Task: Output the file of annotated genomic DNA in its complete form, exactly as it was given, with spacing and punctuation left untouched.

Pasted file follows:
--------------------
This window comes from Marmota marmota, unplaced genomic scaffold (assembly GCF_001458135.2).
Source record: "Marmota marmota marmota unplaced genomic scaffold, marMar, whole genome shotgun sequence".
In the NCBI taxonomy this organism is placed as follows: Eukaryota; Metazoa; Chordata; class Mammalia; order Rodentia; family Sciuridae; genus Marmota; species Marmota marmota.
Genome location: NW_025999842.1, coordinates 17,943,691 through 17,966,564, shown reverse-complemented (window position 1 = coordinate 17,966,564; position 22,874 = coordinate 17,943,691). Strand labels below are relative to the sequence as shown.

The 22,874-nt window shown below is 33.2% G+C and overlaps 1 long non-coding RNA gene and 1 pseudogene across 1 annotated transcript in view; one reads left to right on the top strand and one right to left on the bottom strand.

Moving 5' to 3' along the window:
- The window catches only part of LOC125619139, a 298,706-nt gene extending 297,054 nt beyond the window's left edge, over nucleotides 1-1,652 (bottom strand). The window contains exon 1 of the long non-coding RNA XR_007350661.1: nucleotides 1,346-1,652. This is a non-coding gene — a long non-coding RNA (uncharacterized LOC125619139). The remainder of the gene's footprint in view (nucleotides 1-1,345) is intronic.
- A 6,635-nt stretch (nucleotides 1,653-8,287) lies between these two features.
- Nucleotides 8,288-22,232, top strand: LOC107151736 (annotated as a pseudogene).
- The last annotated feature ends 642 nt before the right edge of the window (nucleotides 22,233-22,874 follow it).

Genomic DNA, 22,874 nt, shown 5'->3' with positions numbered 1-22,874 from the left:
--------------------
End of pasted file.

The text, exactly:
This window comes from Marmota marmota, unplaced genomic scaffold (assembly GCF_001458135.2).
Source record: "Marmota marmota marmota unplaced genomic scaffold, marMar, whole genome shotgun sequence".
In the NCBI taxonomy this organism is placed as follows: Eukaryota; Metazoa; Chordata; class Mammalia; order Rodentia; family Sciuridae; genus Marmota; species Marmota marmota.
Genome location: NW_025999842.1, coordinates 17,943,691 through 17,966,564, shown reverse-complemented (window position 1 = coordinate 17,966,564; position 22,874 = coordinate 17,943,691). Strand labels below are relative to the sequence as shown.

The 22,874-nt window shown below is 33.2% G+C and overlaps 1 long non-coding RNA gene and 1 pseudogene across 1 annotated transcript in view; one reads left to right on the top strand and one right to left on the bottom strand.

Moving 5' to 3' along the window:
- The window catches only part of LOC125619139, a 298,706-nt gene extending 297,054 nt beyond the window's left edge, over nucleotides 1-1,652 (bottom strand). The window contains exon 1 of the long non-coding RNA XR_007350661.1: nucleotides 1,346-1,652. This is a non-coding gene — a long non-coding RNA (uncharacterized LOC125619139). The remainder of the gene's footprint in view (nucleotides 1-1,345) is intronic.
- A 6,635-nt stretch (nucleotides 1,653-8,287) lies between these two features.
- Nucleotides 8,288-22,232, top strand: LOC107151736 (annotated as a pseudogene).
- The last annotated feature ends 642 nt before the right edge of the window (nucleotides 22,233-22,874 follow it).

Genomic DNA, 22,874 nt, shown 5'->3' with positions numbered 1-22,874 from the left: